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Ammonia monitoring in the UK - AQ0619

Ammonia is an air pollutant, mainly emitted from livestock farming, that can contribute to acidification, nitrogen enrichment and aerosol formation. In recognition of these impacts, the UK has agreed to curb ammonia emissions from 2010, under the UNECE Gothenburg Protocol and the EC National Emission Ceilings Directive. Ammonia is also one of the pollutants addressed under the EC Integrated Pollution, Prevention and Control Directive, requiring installations to use best available techniques to minimize environmental damage.

The Department for Environment, Food and Rural Affairs (Defra) runs a substantial programme of research on ammonia, including monitoring, atmospheric modelling and assessment of environmental impacts . The UK Ammonia Monitoring Network has been operated on behalf of the Department for Environment, Food and Rural Affairs since 1996. The network now contains over 80 sites monitoring concentrations of ammonia and ammonium aerosol, using a mixture of passive samplers and denuders. The Centre for Ecology and Hydrology have operated the network to date, and further information on the network, monitoring sites and data can be found on:


One of the key issues with ammonia is that the distribution is highly spatially variable in the rural environment. This is a result of it being an agricultural pollutant emitted from near ground level farm sources, of its large deposition velocity to semi-natural land and a relatively fast conversion rate to ammonium aerosol. Quantifying the spatial distribution of ammonia in the UK is essential to quantifying the problem and informing policy.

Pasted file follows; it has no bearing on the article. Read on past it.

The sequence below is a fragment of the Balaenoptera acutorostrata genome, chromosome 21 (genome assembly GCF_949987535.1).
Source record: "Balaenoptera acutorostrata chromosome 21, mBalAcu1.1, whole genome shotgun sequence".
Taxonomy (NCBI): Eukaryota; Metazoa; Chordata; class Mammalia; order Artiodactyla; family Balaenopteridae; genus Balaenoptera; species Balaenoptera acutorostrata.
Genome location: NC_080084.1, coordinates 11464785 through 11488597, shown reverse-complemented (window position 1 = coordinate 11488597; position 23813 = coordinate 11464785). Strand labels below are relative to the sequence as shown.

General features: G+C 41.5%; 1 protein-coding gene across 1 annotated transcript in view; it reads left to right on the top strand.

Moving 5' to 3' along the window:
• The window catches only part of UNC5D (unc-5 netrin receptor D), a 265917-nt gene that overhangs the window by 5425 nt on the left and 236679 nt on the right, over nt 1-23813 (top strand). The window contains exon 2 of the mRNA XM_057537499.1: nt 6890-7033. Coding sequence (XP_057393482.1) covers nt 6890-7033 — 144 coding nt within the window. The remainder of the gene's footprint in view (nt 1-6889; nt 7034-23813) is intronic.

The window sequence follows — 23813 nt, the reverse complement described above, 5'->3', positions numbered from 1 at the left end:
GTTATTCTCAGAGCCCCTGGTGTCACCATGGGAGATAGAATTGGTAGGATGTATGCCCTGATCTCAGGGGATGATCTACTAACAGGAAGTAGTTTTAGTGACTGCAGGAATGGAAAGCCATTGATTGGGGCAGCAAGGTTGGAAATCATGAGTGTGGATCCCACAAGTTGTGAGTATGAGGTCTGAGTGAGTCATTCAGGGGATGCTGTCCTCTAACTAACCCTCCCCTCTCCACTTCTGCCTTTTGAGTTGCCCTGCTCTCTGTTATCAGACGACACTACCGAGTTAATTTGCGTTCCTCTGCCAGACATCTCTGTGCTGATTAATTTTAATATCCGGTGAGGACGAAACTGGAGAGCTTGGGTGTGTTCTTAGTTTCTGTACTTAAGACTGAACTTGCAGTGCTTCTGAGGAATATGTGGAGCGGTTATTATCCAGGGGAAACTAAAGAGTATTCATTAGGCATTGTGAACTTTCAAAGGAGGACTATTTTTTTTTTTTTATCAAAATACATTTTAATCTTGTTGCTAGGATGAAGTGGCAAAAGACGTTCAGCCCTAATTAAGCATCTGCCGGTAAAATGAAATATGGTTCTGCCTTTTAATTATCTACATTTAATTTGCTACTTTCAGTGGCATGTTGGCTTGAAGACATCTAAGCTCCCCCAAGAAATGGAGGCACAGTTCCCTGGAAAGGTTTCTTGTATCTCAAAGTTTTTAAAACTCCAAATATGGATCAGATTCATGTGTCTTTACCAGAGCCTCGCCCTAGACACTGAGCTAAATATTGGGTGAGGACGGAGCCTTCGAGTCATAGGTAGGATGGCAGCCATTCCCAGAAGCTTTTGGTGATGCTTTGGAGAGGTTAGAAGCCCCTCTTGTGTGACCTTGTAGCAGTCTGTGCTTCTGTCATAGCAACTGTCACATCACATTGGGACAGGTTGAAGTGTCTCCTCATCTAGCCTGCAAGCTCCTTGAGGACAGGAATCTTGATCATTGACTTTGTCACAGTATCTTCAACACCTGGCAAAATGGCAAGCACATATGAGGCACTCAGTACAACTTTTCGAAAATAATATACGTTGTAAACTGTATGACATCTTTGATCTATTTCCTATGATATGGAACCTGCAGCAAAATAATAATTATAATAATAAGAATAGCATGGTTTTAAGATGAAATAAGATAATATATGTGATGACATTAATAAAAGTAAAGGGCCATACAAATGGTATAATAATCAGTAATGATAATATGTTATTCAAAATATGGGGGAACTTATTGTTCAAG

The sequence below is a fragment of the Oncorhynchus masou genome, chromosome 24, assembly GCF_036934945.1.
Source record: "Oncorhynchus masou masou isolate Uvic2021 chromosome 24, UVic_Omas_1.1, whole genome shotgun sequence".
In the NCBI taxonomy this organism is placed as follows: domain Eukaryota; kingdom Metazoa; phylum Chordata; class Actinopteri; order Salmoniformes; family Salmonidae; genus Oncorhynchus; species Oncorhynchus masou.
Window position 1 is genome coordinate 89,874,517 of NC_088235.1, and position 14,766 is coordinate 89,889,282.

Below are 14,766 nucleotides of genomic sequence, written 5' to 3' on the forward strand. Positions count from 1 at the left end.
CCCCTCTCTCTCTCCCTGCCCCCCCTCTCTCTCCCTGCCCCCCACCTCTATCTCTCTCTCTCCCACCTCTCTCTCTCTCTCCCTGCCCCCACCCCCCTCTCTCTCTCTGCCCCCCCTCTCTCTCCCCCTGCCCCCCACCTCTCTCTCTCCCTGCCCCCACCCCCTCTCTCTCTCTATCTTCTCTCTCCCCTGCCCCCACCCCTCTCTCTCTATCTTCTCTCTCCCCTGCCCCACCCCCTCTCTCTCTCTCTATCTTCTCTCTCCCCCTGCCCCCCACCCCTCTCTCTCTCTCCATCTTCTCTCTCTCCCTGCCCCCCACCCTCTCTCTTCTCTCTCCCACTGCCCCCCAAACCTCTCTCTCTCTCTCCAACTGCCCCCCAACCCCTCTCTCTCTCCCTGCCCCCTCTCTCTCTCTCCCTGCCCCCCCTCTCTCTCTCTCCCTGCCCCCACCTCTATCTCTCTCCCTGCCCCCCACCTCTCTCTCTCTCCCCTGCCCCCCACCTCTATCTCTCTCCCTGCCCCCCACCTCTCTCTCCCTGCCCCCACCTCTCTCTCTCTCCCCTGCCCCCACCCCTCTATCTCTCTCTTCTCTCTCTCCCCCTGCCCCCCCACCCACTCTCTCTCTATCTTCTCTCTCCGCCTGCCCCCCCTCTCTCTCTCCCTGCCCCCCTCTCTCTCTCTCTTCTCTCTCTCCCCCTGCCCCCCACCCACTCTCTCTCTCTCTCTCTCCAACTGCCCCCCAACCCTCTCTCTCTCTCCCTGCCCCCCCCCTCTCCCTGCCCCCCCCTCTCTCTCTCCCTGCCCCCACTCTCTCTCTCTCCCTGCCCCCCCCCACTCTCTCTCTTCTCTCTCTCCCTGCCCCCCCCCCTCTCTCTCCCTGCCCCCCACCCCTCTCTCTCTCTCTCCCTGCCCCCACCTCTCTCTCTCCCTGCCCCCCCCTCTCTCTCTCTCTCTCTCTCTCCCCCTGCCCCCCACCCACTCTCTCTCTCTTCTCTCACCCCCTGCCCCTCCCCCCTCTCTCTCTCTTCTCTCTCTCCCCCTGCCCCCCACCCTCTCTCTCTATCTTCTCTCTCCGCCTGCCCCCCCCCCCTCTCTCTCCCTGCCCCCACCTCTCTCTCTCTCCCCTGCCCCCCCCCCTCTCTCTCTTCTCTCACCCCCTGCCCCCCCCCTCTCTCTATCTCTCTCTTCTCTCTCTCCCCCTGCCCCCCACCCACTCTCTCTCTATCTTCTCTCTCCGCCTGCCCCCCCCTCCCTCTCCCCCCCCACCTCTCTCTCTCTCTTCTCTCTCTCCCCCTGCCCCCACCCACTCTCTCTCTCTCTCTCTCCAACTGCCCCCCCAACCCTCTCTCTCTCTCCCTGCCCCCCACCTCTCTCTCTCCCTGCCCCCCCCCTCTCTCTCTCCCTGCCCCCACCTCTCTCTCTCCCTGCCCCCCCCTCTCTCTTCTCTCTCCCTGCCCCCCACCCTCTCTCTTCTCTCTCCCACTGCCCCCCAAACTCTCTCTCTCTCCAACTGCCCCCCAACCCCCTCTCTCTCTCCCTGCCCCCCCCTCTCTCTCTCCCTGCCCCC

The aim of the network is to provide:

• Spatial patterns for defining the concentration field (to be mapped on 5km x 5km grid) which can be used in other Defra research contracts (where it is input to deposition models to provide total nitrogen deposition, for comparison with critical load for nutrient nitrogen and acidity).
• Spatial patterns for testing regional variations in the performance of atmospheric transport models.
• Seasonal patterns for different regional areas to help understand ammonia exchange processes and the effects on the UK ammonia budget.
• Improved estimates contributing to the UK ammonia budget, minimizing uncertainties associated with dry deposition totals.
• A baseline for the examination of responses to agricultural changes and potential ammonia emission controls in source and sink areas.
• An assessment of the influence of sub-grid variability on measurement bias in the network.


1. Operate and maintain a network measuring ammonia concentrations across the UK. Broad continuity with the current network (details of website given above) must be maintained, but tenderers should consider whether the current distribution of sites needs modification to achieve the aims outlined above more effectively and propose costed options together with a justification for proposed changes.

2. Consider the case for monitoring concentrations with local networks within a 5km grid square to assess sub-grid variability.

3. Monitor concentrations of ammonium aerosol at a subset of sites to help validate existing atmospheric models, in particular with respect to transboundary fluxes.

4. Analysis of measurement results on an annual basis to provide UK concentration fields at 5km x 5km resolution. Comparison of these results with predictions from modelling studies under other Defra contracts (e.g. Fine Resolution AMmonia Exchange model [Prof. David Fowler, CEH Edinburgh]).

5. Ensure all monitoring data, maps and results of above analyses are available on the internet, together with additional details on the sites and monitoring methodology.

6. Ensure production of representative data of high quality, using appropriate Quality Assurance/Quality Control procedures.
Project Documents
• Final Report : NAMN Final Report   (4715k)
Time-Scale and Cost
From: 2003

To: 2008

Cost: £578,265
Contractor / Funded Organisations
Centre for Ecology and Hydrology
Air Pollution              
Environmental Protection              
Fields of Study
Air Quality